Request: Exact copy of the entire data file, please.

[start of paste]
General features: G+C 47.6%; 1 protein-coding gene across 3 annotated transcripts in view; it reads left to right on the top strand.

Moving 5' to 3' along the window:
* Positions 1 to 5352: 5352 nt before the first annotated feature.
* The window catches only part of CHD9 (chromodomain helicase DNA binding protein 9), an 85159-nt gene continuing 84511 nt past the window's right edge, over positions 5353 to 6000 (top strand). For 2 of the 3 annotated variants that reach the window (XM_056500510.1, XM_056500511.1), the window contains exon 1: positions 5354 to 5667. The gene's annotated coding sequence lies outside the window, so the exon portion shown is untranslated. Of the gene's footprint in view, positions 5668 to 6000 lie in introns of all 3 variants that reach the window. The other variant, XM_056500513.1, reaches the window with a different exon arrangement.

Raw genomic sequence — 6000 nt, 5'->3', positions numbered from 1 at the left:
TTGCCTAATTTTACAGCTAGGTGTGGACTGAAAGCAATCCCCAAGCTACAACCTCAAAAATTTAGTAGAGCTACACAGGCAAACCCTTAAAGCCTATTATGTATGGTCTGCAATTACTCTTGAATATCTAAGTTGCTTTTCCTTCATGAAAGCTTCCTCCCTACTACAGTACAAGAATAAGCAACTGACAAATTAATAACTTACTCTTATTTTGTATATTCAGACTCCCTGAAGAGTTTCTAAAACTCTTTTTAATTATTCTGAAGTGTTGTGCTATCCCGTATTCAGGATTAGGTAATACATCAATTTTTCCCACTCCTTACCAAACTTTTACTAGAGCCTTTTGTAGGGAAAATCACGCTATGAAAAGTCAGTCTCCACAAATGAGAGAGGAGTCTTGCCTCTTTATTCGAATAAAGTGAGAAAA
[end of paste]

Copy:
General features: G+C 47.6%; 1 protein-coding gene across 3 annotated transcripts in view; it reads left to right on the top strand.

Moving 5' to 3' along the window:
* Positions 1 to 5352: 5352 nt before the first annotated feature.
* The window catches only part of CHD9 (chromodomain helicase DNA binding protein 9), an 85159-nt gene continuing 84511 nt past the window's right edge, over positions 5353 to 6000 (top strand). For 2 of the 3 annotated variants that reach the window (XM_056500510.1, XM_056500511.1), the window contains exon 1: positions 5354 to 5667. The gene's annotated coding sequence lies outside the window, so the exon portion shown is untranslated. Of the gene's footprint in view, positions 5668 to 6000 lie in introns of all 3 variants that reach the window. The other variant, XM_056500513.1, reaches the window with a different exon arrangement.

Raw genomic sequence — 6000 nt, 5'->3', positions numbered from 1 at the left:
TTGCCTAATTTTACAGCTAGGTGTGGACTGAAAGCAATCCCCAAGCTACAACCTCAAAAATTTAGTAGAGCTACACAGGCAAACCCTTAAAGCCTATTATGTATGGTCTGCAATTACTCTTGAATATCTAAGTTGCTTTTCCTTCATGAAAGCTTCCTCCCTACTACAGTACAAGAATAAGCAACTGACAAATTAATAACTTACTCTTATTTTGTATATTCAGACTCCCTGAAGAGTTTCTAAAACTCTTTTTAATTATTCTGAAGTGTTGTGCTATCCCGTATTCAGGATTAGGTAATACATCAATTTTTCCCACTCCTTACCAAACTTTTACTAGAGCCTTTTGTAGGGAAAATCACGCTATGAAAAGTCAGTCTCCACAAATGAGAGAGGAGTCTTGCCTCTTTATTCGAATAAAGTGAGAAAA